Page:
Considering Boris Johnson’s past transport ideas, we should all be very worried about the Channel bridge

Tom Peck

“The problem with Brexit,” as Margaret Thatcher famously said, “is eventually you run out of commemorative stamps and blue passports and royal yachts and imperial pints of champagne and 25 mile long bridges to France right on top of the world’s busiest shipping lane.”

Ah! What’s that? Yep, you’re right. She never said it. I’ve been on the googles, and yes, you’re quite correct to point out these words have been falsely attributed to her over the years.

I do however, have the real quote here, in full, as broadcast on the This Week programme on 5 February 1976:

“The problem with Boris Johnson,” she told Thames Television’s Llew Gardner, “is eventually you run out of island airports and garden bridges and windowless sauna buses and cable cars to nowhere and big red crashed rollercoaster sculptures and unusable water cannon and 25 mile long bridges to France right on top of the world’s busiest shipping lane.”

So it’s good to clear that one up once and for all.

It is not immediately clear by what point the Bridge to France definitely won't happen, or how much public money will be spent on making sure it is never built.

But already leading pointless gesturologists are talking about it as the world’s first “mega-pointless-gesture”.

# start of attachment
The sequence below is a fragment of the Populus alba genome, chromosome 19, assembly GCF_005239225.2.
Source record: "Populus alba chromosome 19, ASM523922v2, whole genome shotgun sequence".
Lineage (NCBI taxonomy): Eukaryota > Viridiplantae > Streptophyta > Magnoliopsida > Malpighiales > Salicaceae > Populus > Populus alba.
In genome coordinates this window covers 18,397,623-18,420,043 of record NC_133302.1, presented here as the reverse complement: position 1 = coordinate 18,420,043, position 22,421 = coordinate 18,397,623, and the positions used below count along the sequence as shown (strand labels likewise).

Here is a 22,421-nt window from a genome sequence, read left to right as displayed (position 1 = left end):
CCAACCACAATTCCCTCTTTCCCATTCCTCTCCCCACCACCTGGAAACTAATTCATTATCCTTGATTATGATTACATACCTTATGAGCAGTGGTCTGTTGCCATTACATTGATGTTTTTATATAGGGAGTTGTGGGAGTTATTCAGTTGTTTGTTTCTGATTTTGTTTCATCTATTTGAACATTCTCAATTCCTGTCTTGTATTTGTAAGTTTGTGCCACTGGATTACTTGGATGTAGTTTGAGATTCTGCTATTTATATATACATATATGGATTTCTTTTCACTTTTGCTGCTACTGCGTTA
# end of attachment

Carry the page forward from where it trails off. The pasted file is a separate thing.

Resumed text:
“These are extraordinary times for pointless gestures,” Sir Edward Stone, head of the Institute for Pointless Gesturology told Sky News this morning. “But even so, this is what we describe as a 1 in 10,000 year gesture. We’ve been seeing a lot of activity on the Boris front going back almost a decade, and recently even more on the Brexit front, but we’ve never seen them come together like this.”

And it came with a grave warning.

“The worry is that the Bridge to France is just the tip of the iceberg,” said Sir Ed. “All our data indicates what’s triggering these gestures are reminders from leading figures in Europe that you can’t have access to the single market without making payments into the EU budget and without accepting the jurisdiction of the European Court of Justice.”

“The best hope for a slowing of activity is an indication that somebody in the UK Government is listening but we have detected no sign of that yet.”

Sir Ed also drew attention to the narrowing of what the IPG calls the “attention window”, the period of time between the reminder trigger and the next pointless gesture.

“When the attention window starts narrowing like this, that’s when the pointless gestures become much larger in scale. On this occasion, it was only a few hours between President Macron stating, yet again, that the UK’s negotiating position is impossible and the first signs of the Bridge to France.

“Only a few weeks ago, this was the kind of thing that might trigger nothing more significant than a deranged post on John Redwood’s blog about Little Red, White and Blue Riding Hood, but once you’re at Bridge to France level there’s no going back.”

Sir Ed would not comment on speculation that, with no shift in position by March 2019, the country could return to direct rule from Buckingham Palace, but added: “What we’ve not seen yet is any of these mega gestures actually becoming reality.

“What happens if you threaten to cover Gibraltar in Marmite and make Spain eat it? The real danger is you have to go through with it.”

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